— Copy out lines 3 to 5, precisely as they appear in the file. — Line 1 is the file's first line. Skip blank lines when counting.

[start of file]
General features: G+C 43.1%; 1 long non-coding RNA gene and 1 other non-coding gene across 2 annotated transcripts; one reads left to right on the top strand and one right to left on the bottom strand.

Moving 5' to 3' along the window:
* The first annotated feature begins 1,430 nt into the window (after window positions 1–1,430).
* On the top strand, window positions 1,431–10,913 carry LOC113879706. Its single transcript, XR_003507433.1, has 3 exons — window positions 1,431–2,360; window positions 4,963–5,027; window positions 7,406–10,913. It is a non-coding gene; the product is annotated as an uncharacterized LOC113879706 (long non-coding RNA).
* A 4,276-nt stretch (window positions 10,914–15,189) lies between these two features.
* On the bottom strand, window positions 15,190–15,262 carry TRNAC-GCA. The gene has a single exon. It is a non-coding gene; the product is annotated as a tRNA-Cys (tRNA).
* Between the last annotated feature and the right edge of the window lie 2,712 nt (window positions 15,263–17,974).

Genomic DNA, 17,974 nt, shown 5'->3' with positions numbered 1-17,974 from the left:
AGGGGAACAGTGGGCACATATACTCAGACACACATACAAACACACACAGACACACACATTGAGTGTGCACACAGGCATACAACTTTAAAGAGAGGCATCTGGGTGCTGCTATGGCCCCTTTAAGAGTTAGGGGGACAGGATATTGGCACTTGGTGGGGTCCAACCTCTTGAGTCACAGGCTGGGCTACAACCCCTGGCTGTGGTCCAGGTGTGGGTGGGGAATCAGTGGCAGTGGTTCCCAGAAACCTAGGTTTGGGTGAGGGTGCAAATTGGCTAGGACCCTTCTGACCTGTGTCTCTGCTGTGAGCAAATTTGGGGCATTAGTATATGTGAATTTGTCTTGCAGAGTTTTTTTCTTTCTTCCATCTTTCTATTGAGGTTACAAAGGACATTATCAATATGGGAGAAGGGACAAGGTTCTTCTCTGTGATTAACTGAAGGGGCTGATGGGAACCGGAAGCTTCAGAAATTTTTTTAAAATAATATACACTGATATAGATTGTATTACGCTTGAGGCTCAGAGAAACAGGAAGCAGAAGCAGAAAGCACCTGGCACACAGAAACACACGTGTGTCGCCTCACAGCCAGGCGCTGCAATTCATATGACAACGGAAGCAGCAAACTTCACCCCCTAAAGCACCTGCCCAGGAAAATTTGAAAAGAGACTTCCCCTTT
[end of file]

* The first annotated feature begins 1,430 nt into the window (after window positions 1–1,430).
* On the top strand, window positions 1,431–10,913 carry LOC113879706. Its single transcript, XR_003507433.1, has 3 exons — window positions 1,431–2,360; window positions 4,963–5,027; window positions 7,406–10,913. It is a non-coding gene; the product is annotated as an uncharacterized LOC113879706 (long non-coding RNA).
* A 4,276-nt stretch (window positions 10,914–15,189) lies between these two features.